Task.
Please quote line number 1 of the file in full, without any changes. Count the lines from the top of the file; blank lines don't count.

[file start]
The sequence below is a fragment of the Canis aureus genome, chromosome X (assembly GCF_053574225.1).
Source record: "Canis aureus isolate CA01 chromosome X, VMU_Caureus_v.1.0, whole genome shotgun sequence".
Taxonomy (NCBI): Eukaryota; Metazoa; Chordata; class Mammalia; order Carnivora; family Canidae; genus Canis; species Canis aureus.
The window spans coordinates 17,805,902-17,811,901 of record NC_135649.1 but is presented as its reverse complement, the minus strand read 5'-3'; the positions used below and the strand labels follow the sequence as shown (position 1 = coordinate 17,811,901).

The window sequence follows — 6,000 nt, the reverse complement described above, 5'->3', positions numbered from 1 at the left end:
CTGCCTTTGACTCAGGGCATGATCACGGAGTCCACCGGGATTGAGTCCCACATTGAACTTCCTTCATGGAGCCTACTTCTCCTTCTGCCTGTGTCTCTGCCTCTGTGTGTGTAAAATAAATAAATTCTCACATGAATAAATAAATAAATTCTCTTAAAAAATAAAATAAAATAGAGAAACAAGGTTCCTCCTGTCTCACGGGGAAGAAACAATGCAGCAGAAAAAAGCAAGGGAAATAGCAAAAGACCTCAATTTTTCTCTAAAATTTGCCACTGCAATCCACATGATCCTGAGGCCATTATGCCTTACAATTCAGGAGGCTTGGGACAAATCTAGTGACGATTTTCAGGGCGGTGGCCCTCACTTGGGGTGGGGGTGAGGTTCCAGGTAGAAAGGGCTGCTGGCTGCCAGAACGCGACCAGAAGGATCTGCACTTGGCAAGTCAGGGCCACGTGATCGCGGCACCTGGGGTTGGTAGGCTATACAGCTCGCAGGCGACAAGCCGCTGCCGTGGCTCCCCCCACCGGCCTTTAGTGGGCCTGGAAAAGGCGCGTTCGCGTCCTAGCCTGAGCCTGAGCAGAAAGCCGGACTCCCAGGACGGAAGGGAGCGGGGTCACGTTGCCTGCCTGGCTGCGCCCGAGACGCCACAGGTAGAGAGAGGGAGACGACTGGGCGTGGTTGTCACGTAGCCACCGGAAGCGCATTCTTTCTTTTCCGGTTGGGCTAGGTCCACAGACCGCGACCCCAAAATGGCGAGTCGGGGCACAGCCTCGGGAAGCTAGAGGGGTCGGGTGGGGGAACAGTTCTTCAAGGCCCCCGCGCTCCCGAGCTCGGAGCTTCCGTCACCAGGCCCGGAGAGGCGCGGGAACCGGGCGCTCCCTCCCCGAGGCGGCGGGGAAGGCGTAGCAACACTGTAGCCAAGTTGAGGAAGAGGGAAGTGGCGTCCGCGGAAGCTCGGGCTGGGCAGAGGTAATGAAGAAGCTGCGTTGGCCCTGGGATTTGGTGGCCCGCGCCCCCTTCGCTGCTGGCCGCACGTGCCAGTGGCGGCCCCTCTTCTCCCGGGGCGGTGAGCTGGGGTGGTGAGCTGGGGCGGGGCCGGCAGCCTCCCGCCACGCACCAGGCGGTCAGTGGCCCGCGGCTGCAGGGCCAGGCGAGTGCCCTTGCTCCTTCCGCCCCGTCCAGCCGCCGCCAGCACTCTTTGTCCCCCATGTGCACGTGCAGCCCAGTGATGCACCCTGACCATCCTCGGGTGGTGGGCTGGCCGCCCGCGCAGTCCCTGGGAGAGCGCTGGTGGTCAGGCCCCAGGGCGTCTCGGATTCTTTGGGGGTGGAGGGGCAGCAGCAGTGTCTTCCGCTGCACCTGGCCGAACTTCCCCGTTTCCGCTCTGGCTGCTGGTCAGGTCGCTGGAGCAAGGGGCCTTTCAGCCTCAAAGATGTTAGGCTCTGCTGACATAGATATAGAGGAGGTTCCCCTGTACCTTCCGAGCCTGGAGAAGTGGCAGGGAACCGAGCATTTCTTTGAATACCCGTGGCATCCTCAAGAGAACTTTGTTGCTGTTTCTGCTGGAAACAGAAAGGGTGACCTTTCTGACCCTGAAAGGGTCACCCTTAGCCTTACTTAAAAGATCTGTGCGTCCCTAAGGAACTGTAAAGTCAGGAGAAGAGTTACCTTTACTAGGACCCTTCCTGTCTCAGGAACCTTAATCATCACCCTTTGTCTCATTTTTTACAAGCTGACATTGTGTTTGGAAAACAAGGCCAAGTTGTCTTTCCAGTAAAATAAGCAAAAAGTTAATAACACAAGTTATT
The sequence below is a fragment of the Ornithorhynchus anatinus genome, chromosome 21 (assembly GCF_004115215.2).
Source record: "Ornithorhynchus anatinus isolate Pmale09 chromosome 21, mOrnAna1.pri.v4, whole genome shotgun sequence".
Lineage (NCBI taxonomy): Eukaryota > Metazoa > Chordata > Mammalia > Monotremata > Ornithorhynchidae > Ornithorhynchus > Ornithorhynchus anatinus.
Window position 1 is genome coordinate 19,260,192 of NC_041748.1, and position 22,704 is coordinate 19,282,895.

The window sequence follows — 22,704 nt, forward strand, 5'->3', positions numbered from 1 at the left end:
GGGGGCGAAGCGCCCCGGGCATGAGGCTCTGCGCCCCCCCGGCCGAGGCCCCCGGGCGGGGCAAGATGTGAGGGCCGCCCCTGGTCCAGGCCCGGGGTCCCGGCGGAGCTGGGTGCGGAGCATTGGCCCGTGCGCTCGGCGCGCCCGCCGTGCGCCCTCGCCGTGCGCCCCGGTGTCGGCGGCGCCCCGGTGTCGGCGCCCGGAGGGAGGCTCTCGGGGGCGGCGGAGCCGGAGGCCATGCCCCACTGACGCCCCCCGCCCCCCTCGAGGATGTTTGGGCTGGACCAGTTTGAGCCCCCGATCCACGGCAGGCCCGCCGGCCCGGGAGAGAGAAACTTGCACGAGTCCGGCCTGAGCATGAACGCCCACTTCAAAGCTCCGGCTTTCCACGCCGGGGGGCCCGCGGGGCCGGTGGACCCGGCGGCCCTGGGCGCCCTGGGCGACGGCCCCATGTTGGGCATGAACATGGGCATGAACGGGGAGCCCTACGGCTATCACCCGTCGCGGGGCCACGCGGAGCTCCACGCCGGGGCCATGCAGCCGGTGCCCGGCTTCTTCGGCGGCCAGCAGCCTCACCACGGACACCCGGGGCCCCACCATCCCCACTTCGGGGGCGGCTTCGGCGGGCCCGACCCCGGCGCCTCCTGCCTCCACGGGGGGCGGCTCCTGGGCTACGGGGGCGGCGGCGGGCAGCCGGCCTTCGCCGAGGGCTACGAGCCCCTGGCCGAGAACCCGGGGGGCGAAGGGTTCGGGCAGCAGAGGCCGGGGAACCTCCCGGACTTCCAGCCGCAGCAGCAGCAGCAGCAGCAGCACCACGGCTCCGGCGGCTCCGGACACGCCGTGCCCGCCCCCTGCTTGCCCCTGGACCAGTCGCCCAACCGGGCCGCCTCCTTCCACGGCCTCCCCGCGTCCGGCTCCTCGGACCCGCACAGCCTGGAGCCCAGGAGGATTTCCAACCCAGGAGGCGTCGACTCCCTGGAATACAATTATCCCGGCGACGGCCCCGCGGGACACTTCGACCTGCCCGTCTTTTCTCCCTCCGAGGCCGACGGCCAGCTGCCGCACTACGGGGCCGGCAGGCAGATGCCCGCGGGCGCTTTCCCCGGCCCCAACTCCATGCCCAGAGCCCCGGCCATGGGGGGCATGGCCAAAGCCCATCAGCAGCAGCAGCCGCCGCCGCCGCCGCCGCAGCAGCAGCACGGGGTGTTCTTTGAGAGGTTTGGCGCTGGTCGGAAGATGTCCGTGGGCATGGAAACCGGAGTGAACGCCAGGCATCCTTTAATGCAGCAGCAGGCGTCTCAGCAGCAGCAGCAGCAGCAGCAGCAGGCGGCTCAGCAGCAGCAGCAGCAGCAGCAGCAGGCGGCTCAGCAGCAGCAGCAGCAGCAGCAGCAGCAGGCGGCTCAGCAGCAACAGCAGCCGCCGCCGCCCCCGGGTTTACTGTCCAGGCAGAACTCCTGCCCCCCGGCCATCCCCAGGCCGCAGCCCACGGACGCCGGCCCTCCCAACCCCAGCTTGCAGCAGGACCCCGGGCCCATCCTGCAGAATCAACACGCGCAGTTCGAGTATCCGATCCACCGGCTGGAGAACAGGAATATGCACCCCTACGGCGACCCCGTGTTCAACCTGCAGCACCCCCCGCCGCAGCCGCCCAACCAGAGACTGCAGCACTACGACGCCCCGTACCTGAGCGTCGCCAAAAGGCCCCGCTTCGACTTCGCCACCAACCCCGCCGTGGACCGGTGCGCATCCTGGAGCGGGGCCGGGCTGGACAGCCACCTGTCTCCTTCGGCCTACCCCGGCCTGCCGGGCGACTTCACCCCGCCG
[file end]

The sequence below is a fragment of the Canis aureus genome, chromosome X (assembly GCF_053574225.1).